If you have ever had the song “Kill the Wabbit” from Looney Tunes’ “What’s Opera Doc?” pop into your head, then the Toonseum has a pop up exhibit for you!
In celebration of the Pittsburgh Symphony Orchestra’s upcoming “Bugs Bunny at the Symphony II” April 10-13, the museum has opened a pop-up Looney Tunes exhibit presented by Schell Games. The exhibit opens April 6th and features original artwork and even rare musical scores from Warner Bros. animated films.
The music scores on display were mapped out line-by-line using the cartoon’s storyboards and animators’ notes. These “bar sheets” were innovated by Carl Stalling, who worked as a composer for Disney and Warner Bros. He spent his career writing cartoon scores until retiring in 1958. Stalling’s music was dynamic and still considered a model for animation music today, as it interweaves classical pieces with dissonant sound effects and musical cues used to convey emotional reactions to the audience.
In addition to the sheet music, the installation has original sketches, film cels and a greeting card by the legendary Chuck Jones. Working alongside great cartoon directors Tex Avery, Bob Clampett, and Robert McKimson, Jones created several iconic characters, such as Michigan J. Frog, Pepe Le Pew, Wile E. Coyote and Roadrunner. Throughout his career, the four-time Oscar winner created more than 300 animated films, including some of the most memorable shorts “What’s Opera Doc?,” “One Froggy Evening” and “Duck Amuck.”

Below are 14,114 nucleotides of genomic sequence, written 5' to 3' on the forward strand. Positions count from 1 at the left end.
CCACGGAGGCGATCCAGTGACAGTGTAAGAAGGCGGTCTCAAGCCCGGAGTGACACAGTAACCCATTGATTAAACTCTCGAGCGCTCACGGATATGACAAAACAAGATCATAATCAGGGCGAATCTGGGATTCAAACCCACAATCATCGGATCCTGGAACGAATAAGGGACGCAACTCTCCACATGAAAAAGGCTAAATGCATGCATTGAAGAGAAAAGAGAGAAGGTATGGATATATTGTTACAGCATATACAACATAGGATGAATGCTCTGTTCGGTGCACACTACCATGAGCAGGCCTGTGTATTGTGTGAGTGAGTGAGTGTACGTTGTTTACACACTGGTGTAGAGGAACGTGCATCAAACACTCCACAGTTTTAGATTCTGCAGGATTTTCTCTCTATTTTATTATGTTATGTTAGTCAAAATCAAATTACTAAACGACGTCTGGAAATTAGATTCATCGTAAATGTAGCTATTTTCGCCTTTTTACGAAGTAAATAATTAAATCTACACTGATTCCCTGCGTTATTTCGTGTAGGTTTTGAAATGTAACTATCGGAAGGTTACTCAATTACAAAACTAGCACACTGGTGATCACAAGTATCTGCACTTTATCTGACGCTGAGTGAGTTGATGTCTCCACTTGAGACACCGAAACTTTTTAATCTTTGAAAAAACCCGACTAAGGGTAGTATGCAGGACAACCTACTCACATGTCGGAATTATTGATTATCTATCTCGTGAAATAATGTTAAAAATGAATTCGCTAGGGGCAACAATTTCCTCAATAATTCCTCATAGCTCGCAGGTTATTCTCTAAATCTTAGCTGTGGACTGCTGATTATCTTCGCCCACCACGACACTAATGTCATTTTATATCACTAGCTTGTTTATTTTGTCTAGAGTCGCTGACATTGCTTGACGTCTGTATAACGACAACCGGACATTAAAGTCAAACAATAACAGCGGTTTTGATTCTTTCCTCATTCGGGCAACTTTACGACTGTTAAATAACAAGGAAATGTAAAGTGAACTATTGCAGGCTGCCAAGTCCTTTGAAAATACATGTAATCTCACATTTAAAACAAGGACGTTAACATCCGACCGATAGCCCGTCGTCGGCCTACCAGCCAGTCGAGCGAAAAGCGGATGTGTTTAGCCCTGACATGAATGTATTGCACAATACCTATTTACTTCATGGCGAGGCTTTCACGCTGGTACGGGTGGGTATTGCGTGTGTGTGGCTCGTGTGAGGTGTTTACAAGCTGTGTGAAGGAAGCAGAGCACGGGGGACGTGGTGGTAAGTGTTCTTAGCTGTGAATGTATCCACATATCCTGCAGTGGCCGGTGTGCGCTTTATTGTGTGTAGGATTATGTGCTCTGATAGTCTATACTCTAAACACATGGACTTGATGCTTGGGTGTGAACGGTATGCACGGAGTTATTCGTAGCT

Other cartoon art includes comic and coloring book roughs and animation cels from the boys of “Termite Terrace” (a nickname given to the animators’ studio space). This team of animators were corralled by Warner Brothers Cartoons producer Leon Schlesinger. Under Schlessinger's guidance, the team created some of the most memorable cartoon characters, including Bugs Bunny, Daffy Duck, Elmer Fudd and Tweety Bird.
The pop-up exhibit opens April 5th and runs in tandem with the “Gertie the Dinosaur: a Century of Animation,” which celebrates the 100th birthday of Gertie, the first animated cartoon character.